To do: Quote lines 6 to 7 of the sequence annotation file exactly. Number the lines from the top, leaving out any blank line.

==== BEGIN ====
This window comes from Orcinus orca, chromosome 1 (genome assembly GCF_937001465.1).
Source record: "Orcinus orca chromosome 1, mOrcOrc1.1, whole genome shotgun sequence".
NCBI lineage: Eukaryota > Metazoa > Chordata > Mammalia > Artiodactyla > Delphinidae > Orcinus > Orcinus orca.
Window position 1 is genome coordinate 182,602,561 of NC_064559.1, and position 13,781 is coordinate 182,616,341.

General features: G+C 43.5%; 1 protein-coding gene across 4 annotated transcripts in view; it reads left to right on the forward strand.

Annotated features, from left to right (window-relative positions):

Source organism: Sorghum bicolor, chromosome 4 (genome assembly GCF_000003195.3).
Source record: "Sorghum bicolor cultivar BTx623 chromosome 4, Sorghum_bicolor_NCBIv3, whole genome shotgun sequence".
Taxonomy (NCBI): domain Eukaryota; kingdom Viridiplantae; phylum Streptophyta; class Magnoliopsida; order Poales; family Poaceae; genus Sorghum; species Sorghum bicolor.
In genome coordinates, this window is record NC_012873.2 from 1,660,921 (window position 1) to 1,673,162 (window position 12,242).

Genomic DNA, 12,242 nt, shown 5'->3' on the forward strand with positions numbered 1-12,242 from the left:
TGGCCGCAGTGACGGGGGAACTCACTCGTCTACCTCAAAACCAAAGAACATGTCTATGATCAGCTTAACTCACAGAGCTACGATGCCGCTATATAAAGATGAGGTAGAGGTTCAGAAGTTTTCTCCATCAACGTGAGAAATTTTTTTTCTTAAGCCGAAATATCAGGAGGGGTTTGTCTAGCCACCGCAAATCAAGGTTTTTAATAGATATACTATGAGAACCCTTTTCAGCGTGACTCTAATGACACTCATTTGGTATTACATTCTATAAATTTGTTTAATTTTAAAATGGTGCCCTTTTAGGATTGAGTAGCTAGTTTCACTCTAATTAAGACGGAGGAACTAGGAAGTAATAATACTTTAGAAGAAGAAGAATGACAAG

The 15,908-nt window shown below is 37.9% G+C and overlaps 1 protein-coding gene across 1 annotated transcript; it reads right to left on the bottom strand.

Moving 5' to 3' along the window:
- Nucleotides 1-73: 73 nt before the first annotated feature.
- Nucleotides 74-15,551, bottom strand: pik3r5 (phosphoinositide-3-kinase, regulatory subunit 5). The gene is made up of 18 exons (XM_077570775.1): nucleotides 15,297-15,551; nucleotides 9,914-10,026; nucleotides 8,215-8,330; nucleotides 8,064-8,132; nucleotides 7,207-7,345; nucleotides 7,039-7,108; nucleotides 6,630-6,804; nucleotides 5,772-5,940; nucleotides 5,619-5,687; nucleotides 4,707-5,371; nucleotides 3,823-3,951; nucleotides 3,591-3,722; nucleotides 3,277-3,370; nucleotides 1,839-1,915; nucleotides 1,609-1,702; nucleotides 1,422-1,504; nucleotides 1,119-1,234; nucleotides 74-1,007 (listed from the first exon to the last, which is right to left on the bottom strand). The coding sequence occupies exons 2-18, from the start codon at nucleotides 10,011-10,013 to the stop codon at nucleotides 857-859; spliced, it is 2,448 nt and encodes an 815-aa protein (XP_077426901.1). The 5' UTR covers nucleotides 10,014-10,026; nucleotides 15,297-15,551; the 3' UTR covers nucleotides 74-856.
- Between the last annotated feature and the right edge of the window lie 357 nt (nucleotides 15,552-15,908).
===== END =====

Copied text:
Annotated features, from left to right (window-relative positions):

Source organism: Sorghum bicolor, chromosome 4 (genome assembly GCF_000003195.3).